President Donald Trump erupted in fury Thursday after the Supreme Court dealt yet another blow to his efforts to undo Obama administration policies through regulation – comparing the rulings to ‘shotgun blasts’ at conservatives.
The president used the charged language after the court ruled 5-4 that his administration’s justification for ending the DACA program for immigrants was ‘arbitrary and capricious.’
He made repeat references to his own reelection and demanded ‘NEW JUSTICES’ on the court, where conservatives hold a 5-4 majority but where Chief Justice John Roberts joined liberals to thwart the administration’s action.
The Supreme Court on Thursday rejected Trump’s effort to end legal protections for 650,000 young immigrants, a stunning rebuke to the president in the midst of his reelection campaign.
The outcome seems certain to elevate the issue in Trump’s campaign, given the anti-immigrant rhetoric of his first presidential run in 2016 and immigration restrictions his administration has imposed since then.
Trump immediately cast the defeat in personal terms.
‘Do you get the impression that the Supreme Court doesn’t like me?’ the president asked his Twitter followers.
Trump also made a pitch for his reelection and trying to reshape the court. ‘These horrible & politically charged decisions coming out of the Supreme Court are shotgun blasts into the face of people that are proud to call themselves Republicans or Conservatives. We need more Justices or we will lose our 2nd. Amendment & everything else. Vote Trump 2020!’ he wrote.
So little winning: Donald Trump has now lost two Supreme Court rulings in a week, with DACA coming after gay rights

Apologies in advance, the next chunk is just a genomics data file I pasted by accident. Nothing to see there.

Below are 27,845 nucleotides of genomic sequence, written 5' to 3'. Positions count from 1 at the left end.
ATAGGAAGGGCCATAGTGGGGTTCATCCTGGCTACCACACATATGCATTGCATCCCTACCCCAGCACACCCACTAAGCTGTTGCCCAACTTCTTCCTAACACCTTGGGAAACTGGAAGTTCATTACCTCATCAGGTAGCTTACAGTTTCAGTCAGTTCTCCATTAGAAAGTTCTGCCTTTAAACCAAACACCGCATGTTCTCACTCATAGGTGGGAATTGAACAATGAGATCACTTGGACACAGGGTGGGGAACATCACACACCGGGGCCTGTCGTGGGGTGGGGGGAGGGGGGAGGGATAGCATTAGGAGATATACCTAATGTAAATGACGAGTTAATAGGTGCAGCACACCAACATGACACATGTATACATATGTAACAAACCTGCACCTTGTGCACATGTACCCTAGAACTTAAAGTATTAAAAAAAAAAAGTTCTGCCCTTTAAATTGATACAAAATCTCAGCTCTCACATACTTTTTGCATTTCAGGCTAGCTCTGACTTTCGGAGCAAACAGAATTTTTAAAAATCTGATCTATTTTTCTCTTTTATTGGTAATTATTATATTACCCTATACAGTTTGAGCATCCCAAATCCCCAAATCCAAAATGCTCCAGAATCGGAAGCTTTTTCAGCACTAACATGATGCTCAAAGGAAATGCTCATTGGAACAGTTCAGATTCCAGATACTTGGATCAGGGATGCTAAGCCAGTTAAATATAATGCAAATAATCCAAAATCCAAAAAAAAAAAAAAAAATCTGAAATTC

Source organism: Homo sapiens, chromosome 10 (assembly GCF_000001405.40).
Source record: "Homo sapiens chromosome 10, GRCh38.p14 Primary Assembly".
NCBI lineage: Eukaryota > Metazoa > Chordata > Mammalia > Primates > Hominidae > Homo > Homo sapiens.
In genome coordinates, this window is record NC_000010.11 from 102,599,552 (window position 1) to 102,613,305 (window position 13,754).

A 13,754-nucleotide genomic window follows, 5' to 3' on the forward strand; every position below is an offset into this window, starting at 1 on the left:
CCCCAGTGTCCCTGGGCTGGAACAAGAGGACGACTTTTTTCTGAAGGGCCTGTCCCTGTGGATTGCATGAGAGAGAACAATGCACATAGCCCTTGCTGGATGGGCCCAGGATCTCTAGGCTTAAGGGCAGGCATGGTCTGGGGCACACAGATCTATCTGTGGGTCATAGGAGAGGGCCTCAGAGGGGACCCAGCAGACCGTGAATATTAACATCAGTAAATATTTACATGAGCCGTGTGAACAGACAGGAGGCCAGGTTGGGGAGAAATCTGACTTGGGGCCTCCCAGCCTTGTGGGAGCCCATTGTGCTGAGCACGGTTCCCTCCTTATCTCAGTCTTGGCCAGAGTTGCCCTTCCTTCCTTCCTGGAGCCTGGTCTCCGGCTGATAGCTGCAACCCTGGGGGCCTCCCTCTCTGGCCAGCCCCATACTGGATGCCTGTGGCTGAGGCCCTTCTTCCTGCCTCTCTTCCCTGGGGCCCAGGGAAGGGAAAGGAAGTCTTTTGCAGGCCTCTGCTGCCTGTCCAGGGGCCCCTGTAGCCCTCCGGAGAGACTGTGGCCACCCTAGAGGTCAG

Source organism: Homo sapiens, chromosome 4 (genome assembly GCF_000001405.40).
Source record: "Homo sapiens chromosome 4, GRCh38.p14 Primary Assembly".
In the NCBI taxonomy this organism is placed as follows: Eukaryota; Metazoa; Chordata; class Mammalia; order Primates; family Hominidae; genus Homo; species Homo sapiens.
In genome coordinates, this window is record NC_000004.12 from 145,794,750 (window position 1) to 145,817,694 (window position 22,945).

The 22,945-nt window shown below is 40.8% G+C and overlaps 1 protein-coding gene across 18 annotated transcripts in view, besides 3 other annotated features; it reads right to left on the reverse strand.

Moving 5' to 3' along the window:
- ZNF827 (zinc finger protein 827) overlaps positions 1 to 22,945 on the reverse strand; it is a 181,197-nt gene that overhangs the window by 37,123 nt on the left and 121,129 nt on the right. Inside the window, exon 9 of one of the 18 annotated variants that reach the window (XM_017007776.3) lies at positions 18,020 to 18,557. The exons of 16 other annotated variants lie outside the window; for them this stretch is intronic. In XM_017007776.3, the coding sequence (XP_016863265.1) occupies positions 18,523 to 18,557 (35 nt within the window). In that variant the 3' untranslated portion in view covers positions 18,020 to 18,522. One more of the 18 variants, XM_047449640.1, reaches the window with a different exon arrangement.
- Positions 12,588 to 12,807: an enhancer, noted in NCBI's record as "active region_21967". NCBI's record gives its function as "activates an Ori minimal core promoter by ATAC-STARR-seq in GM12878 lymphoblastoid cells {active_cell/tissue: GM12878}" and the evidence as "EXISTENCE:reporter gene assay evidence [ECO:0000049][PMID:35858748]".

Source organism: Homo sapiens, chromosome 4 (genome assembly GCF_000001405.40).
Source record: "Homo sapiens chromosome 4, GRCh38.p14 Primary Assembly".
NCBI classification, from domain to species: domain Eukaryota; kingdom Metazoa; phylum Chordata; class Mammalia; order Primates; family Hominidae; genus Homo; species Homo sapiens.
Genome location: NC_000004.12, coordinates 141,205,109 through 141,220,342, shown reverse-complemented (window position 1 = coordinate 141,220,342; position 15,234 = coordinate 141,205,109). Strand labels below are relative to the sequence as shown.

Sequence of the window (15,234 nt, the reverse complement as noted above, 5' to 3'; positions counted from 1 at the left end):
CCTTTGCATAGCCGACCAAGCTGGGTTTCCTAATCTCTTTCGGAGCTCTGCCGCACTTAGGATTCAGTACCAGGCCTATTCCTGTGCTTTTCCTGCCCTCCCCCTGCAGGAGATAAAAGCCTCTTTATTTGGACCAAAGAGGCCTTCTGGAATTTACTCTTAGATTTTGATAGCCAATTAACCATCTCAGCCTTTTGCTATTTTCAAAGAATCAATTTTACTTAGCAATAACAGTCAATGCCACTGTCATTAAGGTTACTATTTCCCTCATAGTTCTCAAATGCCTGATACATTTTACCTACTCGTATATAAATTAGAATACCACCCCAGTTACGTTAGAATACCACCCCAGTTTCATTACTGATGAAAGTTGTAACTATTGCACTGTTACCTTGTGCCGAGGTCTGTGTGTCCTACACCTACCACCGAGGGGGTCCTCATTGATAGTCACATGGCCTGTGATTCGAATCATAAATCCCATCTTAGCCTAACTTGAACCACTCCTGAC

Majority ruling: Chief Justice John Roberts (front, center) wrote the ruling that Trump cannot end DACA and was joined by Ruth Bader Ginsburg (front, second from right), Stephen Breyer (front, left), Sonia Sotomayor (back row, second from left) and Elena Kagan (back row, second from right). The four conservative justices dissented: Clarence Thomas (front, second from left), Samuel Alito (front, right), Neil Gorsuch (rear, left) and Brett Kavanaugh (rear, right)
Celebrations: Immigration activists headed for the steps of the Supreme Court for the ruling and celebrated the decision which ends the immediate threat to their presence in the U.S.
Trump responded to the ruling in personal terms
Trump called a spate of rulings against him ‘shotgun blasts into the face of people that are proud to call themselves Republicans and Conservatives’
BACK TO THE DRAWING BOARD: Trump said he would ‘start this process all over again’ after a years-long court fight
Barack Obama weighed in tweeting with a more explicitly political statement than he usually makes, directly linking the Trump defeat to a call to elect Joe Biden.
‘Eight years ago this week, we protected young people who were raised as part of our American family from deportation. Today, I’m happy for them, their families, and all of us.
‘We may look different and come from everywhere, but what makes us American are our shared ideal and now to stand up for those ideals, we have to move forward and elect Joe Biden and a Democratic Congress that does its job, protects DREAMers, and finally creates a system that’s truly worthy of this nation of immigrants once and for all.’